Arkansas River: February 2007 Archives

Tulsa Mayor Kathy Taylor wants to focus on design regulations for development in the river corridor, not on creation of a new river authority:

"We have this wonderful asset and right now anyone can develop anything on it," she said. "If I want to put a mini-storage warehouse on it, I can."

Taylor has directed the city's Planning Commission to establish a study committee that could recommend the zoning guidelines.

Taylor said the goal of river corridor zoning is to provide compatibility guidelines that enhance commercial development.

"We don't need an authority for private development to occur," she said.

(I assume they mean the city's Planning Division, not Commission. The city doesn't have its own planning commission. That role is filled by the Tulsa Metropolitan Area Planning Commission, and Mayor Taylor doesn't have the power to direct the TMAPC to do anything. Anyway, the city's planners are better suited to developing good design requirements, having already handled the same task on several small-area infill development plans. UPDATE: I've learned that the request was indeed sent to the TMAPC.)

There's a graphic with the story that shows that the City of Tulsa has 17 miles of river frontage out of the 26-mile length of the river in Tulsa County. That's one good reason why the City of Tulsa shouldn't cede authority over commercial development to a County Commission-controlled authority.

Taylor seems support design regulations for the river corridor, but then she doesn't seem to want to fully embrace the idea.

In Tulsa, she said, the process for developing guidelines would include public input on whether the city should have zoning restrictions on the river.

"The citizens have to decide whether we want gas stations on the river," she said.

In late 2005, plans for a Kum & Go convenience store on Riverside Parkway prompted the Tulsa Metropolitan Area Planning Commission to look at its options as it considers future Arkansas River development cases.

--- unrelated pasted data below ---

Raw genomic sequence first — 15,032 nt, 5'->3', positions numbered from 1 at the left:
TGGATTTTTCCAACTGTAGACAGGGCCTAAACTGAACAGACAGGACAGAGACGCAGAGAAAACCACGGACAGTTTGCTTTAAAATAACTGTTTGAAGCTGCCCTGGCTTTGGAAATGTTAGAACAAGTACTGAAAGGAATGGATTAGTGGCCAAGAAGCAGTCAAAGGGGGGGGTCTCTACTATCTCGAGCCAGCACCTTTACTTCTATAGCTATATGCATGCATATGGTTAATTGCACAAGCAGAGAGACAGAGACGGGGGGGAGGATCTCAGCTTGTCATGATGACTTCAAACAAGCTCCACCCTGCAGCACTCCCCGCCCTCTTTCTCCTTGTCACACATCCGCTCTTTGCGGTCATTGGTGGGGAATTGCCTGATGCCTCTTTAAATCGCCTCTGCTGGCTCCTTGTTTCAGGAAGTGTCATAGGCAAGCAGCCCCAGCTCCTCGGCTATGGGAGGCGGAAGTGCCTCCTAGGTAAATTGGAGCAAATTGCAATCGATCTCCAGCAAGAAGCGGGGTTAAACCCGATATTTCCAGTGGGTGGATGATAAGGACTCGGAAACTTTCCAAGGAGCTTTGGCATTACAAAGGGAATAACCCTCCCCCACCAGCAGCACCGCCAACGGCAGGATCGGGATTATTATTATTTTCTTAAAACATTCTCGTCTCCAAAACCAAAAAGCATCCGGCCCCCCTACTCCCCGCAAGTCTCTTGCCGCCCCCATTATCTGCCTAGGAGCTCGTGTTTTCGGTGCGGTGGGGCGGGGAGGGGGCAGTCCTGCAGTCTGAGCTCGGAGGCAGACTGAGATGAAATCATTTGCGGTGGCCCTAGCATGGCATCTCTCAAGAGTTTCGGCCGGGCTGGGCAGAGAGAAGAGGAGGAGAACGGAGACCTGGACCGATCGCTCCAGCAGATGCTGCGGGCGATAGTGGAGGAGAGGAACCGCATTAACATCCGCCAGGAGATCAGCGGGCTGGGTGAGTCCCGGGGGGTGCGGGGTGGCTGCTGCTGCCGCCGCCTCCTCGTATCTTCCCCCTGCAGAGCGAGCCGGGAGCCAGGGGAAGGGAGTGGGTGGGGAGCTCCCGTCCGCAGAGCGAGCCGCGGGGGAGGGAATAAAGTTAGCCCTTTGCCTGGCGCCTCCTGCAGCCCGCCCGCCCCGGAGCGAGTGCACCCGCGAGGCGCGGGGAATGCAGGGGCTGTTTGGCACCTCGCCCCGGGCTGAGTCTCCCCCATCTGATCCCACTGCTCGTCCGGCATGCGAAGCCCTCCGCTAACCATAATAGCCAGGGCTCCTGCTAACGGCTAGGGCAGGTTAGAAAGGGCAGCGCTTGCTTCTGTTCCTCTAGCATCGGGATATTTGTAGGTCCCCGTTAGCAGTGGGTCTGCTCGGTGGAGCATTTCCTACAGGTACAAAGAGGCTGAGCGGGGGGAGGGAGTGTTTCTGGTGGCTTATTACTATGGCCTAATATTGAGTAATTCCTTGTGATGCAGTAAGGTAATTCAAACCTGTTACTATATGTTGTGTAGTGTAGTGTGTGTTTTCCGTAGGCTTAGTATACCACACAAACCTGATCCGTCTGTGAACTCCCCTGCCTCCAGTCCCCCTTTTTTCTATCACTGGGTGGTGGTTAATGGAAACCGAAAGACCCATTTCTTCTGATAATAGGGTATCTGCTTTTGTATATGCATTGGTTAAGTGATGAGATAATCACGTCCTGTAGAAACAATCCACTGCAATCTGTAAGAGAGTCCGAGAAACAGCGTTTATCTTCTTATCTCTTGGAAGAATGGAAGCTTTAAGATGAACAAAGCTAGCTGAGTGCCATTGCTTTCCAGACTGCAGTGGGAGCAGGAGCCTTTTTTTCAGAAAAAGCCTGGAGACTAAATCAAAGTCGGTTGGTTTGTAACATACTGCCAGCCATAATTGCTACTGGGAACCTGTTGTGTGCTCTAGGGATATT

The store's location, with its back facing the riverfront, drew some criticism from elected officials, but there was nothing anyone could do to stop it, control its design or its position in relation to the river.

With this statement she almost seems to be giving herself an out, in case there's some backlash from developers. Wouldn't it be nice if the Mayor actually took the lead and expended some political capital in arguing for the importance of special regulations for development along the river?

You can read my column from last August about the importance of design guidelines for the river and other strategic areas here.

It's not often I find myself in agreement with Bobby Lorton, publisher of the Tulsa Whirled, but in this case, he is absolutely right: We don't need a new river development authority, because we already have one with a 32-year-history -- the River Parks Authority. All of the roles being suggested for the new authority are already under the RPA's purview.

While there might need to be changes to the board or staff to enable it to serve an expanded role, there's no need to reinvent the wheel.

After the jump is a letter that Lorton, as chairman of the RPA, sent to Tulsa County Commissioner Randi Miller, leading proponent of a new authority. Be sure to notice the contrast he draws between riverfront development in Jenks and development across the river in Tulsa. I think the suggestion for expanding the RPA board could be tweaked a bit -- there ought to be someone on the board representing near-river neighborhood associations -- but it's a pretty good letter all told.

About this Archive

This page is a archive of entries in the Arkansas River category from February 2007.

Arkansas River: January 2007 is the previous archive.

Arkansas River: March 2007 is the next archive.

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